The feeding method is certainly not conventional, but then again these chicks aren't exactly what you would call your average dinner guests.
In fact, George Hedges has propped his scrawny bald charges, which will eventually grow into fully fledged barn owls, into the wine glasses for feeding time.
Mr Hedges, of Devons Eagles, finds this the easiest method to give the fragile babies their daily morsels of food - mouse and cockerel chicks.
These baby barn owls are propped up in a wine glass after owner George Hedges found it was the easiest way to feed them
He said: "Rather than holding them and gripping them, it gives them space, and the wine glass supports them."
Mr Hedges uses a tiny pair of tweezers to give the birds little pieces of chopped-up meat.
The cotton wool in the glasses stops them from slipping and props the smaller ones up so their heads can reach above the brim of the glass.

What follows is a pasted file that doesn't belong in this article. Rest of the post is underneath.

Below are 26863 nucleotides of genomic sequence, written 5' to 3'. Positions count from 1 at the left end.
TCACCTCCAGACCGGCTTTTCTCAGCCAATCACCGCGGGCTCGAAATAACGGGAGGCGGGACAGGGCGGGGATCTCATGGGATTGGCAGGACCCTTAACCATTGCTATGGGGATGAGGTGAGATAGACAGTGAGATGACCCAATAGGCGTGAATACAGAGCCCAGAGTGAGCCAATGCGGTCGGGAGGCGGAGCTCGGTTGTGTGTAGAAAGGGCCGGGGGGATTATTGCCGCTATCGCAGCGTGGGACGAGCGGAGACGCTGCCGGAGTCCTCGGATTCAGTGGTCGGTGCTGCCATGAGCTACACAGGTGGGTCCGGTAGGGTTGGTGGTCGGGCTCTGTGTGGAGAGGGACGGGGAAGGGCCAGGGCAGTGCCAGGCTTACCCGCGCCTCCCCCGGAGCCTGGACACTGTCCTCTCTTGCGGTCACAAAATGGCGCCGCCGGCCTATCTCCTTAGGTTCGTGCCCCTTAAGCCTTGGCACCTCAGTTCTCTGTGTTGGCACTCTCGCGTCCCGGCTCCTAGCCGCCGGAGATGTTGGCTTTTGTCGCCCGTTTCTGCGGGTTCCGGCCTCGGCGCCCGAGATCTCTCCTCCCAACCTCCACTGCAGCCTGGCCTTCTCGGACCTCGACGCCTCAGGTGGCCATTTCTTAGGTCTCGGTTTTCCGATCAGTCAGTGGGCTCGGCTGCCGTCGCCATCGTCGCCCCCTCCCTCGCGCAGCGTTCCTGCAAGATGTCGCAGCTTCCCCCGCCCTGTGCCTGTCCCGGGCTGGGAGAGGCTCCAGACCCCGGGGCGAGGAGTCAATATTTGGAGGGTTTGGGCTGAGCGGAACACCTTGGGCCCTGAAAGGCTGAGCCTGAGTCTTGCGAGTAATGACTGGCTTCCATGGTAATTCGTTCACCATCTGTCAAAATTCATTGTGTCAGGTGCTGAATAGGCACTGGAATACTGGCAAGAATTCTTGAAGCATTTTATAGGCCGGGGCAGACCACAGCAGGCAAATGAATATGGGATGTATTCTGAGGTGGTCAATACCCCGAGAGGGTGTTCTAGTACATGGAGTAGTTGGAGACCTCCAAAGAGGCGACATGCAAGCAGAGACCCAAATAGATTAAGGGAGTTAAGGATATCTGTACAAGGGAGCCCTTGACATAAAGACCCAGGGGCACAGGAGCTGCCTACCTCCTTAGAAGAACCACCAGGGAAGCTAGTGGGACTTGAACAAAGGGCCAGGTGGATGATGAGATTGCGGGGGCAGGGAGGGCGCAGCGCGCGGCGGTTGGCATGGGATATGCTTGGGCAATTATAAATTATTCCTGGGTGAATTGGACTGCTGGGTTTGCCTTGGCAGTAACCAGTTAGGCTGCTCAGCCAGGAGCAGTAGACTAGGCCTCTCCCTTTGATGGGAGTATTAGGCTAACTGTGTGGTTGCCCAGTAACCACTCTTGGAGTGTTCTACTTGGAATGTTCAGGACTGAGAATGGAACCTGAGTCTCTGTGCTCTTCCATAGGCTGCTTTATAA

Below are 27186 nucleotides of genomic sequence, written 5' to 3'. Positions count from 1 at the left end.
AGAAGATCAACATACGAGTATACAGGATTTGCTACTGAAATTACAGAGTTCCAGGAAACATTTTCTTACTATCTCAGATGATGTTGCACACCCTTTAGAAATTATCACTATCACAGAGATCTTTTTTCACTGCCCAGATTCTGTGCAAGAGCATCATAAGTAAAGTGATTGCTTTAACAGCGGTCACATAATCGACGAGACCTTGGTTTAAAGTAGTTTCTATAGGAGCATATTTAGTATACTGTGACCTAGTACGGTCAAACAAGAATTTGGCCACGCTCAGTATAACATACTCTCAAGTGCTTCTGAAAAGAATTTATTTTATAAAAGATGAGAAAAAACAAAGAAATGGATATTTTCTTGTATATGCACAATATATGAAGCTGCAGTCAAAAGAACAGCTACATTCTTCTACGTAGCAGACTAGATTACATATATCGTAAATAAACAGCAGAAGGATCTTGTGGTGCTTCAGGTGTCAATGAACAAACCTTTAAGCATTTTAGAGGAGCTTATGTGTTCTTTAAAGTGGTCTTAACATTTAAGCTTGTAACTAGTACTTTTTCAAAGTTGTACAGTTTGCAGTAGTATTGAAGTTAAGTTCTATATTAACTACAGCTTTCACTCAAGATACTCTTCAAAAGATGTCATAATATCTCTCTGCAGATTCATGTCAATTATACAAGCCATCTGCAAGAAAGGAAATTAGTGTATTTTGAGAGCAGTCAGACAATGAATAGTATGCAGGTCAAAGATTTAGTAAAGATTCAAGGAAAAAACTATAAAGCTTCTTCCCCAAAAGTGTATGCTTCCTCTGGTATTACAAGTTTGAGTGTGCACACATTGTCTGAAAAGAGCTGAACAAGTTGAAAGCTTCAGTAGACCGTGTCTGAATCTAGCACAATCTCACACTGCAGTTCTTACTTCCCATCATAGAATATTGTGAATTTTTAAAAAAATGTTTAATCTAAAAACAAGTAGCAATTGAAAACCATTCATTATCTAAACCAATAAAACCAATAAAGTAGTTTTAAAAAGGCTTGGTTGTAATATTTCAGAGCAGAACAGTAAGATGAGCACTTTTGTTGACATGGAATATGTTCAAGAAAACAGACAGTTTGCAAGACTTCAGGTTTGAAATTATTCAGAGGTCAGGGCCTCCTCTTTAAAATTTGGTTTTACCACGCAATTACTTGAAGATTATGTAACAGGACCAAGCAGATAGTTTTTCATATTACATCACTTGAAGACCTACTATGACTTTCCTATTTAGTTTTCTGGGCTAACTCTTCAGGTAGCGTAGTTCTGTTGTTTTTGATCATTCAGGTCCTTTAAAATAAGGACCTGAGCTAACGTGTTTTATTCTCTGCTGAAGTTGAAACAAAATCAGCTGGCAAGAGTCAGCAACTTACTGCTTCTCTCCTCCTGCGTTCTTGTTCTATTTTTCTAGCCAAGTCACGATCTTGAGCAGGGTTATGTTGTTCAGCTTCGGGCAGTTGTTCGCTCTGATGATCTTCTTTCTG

These two chicks were born less than a week ago and Mr Hedges said they were being reared for flying and were taken away from their mother to tame them.
He said: "You can't have parent-reared owls.
"It's illegal to put a barn owl back into the wild and if you leave them with their parents, they can't be handled."
The adult barn owl has a wing span of 85cm, dwarfing their bodies
In five weeks time, the bald babies will turn white and downy, and at 10 weeks old, they will be fully grown and ready to fly the nest ... or wine glass.
Fully grown, the adult barn owl stands 25cm tall and is 33-35cm from the top of its head to the tip of its tail, with a wing span of 85cm.
It has golden or buff-coloured upper pans, threaded with silver grey, with white under-parts and a distinctive white, heart-shaped face.
In the wild, barn owls have become increasingly rare due to factors such as loss of habitat and deaths on roads.
Mr Hedges said there were now more barn owls in captivity than there were in the wild in the UK.
On a wing and a glass: Meet the tiny owl chicks being fed at the dinner table | Mail Online